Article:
Percy, unlike four other wardens, is hateful, and sadistic against prisoners for no particular reason.
His sadism reaches its peak when he sabotages execution of a prisoner, Delacroix.
On the execution, Percy did not wet the sponge with salty water they put on top of the head of the prisoner. This is for electric current to go through the body fast and more.
As a result execution took long, and he is literally fried, terrifying the witnesses, and wardens, even Percy.
Wardens, and their supervisor Paul, noticed this horrible deception but they couldn't do anything about it.
Because Percy is a relative of the State Governor. And Percy reminds this to others when he feels so.
And neither Paul, nor others want to risk their jobs because of Percy.
This is a painful situation for Paul. But developments will take care of Percy problem in a way he deserves.
Again supernatural powers are intact in this story.
I am not sure if I like this or not. The reason is that when there is supernatural power, and people just get alone with it as part of daily routine, it feels odd.
Prisoner John, has such power. And it is just not clear why, how he got it. Maybe it is because of his angel heart.
By using his power, John heals Paul's bladder infection without Paul requesting it.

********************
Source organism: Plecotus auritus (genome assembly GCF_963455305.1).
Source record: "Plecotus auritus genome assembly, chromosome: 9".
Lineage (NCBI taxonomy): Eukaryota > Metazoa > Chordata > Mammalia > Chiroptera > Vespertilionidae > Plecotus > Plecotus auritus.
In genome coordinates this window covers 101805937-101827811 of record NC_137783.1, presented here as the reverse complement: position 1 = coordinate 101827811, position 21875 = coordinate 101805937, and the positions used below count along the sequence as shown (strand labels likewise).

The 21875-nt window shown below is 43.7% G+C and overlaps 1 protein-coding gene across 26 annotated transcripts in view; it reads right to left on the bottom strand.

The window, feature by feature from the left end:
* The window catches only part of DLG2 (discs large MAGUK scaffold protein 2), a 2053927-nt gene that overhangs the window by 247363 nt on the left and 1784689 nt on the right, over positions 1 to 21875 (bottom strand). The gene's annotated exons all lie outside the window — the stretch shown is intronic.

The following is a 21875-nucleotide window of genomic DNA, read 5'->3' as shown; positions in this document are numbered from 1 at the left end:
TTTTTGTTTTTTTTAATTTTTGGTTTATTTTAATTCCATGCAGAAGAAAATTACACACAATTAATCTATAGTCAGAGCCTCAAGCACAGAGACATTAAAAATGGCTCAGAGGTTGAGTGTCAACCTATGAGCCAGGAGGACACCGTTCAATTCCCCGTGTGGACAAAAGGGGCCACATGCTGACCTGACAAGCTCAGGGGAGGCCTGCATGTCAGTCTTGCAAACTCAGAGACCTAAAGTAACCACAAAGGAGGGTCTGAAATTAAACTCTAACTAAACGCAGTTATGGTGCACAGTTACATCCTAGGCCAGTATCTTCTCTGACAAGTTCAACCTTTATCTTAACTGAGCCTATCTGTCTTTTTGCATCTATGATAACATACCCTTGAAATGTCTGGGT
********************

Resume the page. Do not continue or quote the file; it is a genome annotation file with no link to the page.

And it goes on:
Paul had been suffering dearly from this illness, particularly in every peeing. So Paul is so grateful to John.
Paul, together with other wardens (except Percy) take even John out of prison too heal brain tumor of Chief Warden's wife, Melinda Moores.
John heals her also. Everybody gets stunned.
Melinda, her husband are all enormously grateful to John fro saving her from tumor which was turning her insane.
Paul feels so sad, and helpless about death sentence for John.
John is a huge black man, accused of raping two little girls, and killing them.
By using his supernatural powers, John makes Paul feel that real murderer of the girls is also here, he is other prisoner William Wharton.
But John does not want to dive into business of proving it, and saving himself.
Because he feels that life is so cruel, and deceptive, so it does not worth living in.
John transfers insanity he healed from Melinda Moores to Percy. As a result, Percy kills William Wharton.
This fixes the Percy problem in the prison.
Finally, Paul supervises the execution of John.
He asks John if he has anything to say. He says "I am sorry for what I am"
Mother of the murdered girls witnessing the execution screams "O you monster, you ought to be! You damn well ought to be"
John asks one favor during execution. Do not put the mask on his head. Because he is afraid of dark.
Paul grants this. And orders "Roll On", feeling himself damned forever.
I feel like name of this book could have been I AM SORRY for WHAT I AM
I won't ruin the story for anyone, though i'm sure most people will of seen the film, and if you have you won't be disappointed because the film stayed VERY CLOSE to the book. It is an absolute must read, watching the film previously doesn't take anything away.